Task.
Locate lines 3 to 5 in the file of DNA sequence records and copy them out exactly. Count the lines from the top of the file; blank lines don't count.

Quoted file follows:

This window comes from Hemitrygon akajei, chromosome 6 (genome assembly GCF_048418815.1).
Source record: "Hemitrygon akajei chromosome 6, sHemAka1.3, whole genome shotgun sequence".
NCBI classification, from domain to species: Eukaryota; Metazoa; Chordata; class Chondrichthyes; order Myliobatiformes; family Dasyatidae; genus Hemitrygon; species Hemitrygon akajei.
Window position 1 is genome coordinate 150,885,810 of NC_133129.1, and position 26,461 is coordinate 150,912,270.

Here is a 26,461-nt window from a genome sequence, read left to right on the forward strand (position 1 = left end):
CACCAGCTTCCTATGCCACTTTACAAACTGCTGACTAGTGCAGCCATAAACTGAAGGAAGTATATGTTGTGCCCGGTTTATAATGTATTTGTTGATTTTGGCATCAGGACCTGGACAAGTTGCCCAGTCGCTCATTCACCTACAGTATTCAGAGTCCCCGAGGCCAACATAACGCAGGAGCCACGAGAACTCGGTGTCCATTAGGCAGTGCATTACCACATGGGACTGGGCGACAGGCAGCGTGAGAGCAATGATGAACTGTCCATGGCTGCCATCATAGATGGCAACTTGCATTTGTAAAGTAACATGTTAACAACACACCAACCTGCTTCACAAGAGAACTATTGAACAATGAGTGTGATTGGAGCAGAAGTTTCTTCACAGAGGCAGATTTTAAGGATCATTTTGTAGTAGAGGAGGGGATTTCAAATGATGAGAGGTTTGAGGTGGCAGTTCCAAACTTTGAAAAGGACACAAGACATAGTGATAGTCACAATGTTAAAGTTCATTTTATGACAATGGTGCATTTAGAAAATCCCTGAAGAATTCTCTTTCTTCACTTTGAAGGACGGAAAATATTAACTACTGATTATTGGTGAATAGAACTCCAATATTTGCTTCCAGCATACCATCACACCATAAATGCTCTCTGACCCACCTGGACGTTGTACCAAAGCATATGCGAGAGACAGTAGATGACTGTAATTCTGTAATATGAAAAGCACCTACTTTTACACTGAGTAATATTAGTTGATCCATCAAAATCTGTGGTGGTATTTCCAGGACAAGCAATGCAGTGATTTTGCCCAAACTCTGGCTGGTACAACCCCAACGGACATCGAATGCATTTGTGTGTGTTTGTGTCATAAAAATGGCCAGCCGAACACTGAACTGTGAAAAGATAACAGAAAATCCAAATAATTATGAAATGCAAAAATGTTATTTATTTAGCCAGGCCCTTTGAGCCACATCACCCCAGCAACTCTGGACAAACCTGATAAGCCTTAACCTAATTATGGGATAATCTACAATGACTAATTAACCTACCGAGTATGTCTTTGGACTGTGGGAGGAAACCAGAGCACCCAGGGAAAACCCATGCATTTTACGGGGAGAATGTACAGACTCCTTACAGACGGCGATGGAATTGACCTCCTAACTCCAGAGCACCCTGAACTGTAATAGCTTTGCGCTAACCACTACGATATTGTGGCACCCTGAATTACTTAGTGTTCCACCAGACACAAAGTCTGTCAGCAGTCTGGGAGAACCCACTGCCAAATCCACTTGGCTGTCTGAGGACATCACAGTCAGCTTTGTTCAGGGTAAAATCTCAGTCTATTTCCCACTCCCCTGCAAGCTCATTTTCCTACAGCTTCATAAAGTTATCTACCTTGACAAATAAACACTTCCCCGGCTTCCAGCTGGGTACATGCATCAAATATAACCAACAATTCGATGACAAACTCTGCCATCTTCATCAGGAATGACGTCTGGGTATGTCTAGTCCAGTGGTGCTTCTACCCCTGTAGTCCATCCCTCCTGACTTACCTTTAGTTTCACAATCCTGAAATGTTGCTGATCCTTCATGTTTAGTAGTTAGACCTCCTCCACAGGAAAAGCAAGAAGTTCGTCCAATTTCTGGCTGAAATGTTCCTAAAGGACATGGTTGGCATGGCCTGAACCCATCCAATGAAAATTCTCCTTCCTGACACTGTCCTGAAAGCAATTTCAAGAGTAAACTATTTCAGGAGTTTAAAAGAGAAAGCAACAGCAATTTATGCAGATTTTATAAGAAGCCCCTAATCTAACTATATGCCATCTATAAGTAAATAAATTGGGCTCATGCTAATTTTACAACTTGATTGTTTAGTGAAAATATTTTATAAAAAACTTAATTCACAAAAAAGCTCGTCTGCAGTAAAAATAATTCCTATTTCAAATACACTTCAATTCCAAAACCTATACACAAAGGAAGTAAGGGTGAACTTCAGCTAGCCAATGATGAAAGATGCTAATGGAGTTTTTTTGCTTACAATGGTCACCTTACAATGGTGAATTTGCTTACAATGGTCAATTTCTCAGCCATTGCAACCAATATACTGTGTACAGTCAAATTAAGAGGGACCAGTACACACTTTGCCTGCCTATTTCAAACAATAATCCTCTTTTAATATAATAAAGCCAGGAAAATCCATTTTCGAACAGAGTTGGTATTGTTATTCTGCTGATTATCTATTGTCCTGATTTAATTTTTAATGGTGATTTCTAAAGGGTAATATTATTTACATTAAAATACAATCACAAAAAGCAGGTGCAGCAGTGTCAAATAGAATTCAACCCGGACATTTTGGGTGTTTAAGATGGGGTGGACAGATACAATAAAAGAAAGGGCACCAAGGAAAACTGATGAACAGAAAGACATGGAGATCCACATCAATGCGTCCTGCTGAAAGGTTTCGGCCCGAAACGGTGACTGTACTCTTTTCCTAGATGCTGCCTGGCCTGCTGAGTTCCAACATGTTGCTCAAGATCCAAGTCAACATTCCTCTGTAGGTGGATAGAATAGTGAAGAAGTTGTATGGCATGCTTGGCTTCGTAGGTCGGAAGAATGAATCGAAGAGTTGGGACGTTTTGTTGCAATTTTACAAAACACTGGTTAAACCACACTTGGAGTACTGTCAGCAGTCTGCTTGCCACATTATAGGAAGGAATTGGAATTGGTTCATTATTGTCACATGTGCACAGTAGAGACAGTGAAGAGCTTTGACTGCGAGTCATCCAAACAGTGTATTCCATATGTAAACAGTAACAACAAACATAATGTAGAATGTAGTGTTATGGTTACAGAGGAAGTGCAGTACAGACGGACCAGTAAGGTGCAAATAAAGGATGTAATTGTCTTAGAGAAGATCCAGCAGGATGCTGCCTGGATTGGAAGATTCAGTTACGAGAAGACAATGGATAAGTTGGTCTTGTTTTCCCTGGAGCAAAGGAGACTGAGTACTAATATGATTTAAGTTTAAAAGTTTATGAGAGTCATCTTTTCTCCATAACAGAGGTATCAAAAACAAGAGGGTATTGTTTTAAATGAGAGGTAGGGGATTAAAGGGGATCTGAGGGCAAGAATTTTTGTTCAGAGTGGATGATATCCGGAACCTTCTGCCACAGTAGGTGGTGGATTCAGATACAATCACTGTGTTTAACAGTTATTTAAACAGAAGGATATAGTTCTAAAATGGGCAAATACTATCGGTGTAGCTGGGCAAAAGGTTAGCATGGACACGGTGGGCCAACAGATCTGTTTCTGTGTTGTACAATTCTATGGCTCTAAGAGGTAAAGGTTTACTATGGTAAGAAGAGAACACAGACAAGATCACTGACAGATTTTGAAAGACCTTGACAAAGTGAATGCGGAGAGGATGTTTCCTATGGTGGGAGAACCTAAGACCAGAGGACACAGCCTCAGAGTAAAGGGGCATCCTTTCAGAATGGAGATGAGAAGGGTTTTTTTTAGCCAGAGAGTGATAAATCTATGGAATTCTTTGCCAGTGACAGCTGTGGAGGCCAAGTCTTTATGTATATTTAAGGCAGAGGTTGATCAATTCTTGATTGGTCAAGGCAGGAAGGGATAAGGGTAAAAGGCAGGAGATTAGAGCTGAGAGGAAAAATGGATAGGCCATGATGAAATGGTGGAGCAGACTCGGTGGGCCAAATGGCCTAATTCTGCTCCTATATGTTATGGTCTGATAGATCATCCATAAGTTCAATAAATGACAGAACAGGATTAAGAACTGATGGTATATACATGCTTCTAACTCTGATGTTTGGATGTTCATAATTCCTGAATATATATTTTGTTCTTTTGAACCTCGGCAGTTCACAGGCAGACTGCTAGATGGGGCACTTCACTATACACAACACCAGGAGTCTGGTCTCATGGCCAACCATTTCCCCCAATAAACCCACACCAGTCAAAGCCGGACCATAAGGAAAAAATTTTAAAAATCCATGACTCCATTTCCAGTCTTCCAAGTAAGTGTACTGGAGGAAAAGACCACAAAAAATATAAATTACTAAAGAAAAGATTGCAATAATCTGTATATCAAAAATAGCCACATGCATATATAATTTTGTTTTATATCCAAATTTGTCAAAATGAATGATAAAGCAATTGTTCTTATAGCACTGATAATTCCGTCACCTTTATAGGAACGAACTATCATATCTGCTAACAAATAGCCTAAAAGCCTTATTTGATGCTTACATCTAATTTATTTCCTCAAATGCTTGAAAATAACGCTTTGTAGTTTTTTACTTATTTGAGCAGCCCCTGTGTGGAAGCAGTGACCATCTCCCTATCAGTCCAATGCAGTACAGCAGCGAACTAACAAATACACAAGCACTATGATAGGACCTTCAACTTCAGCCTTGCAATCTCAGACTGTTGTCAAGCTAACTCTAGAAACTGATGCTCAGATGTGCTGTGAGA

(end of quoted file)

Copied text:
NCBI classification, from domain to species: Eukaryota; Metazoa; Chordata; class Chondrichthyes; order Myliobatiformes; family Dasyatidae; genus Hemitrygon; species Hemitrygon akajei.
Window position 1 is genome coordinate 150,885,810 of NC_133129.1, and position 26,461 is coordinate 150,912,270.

Here is a 26,461-nt window from a genome sequence, read left to right on the forward strand (position 1 = left end):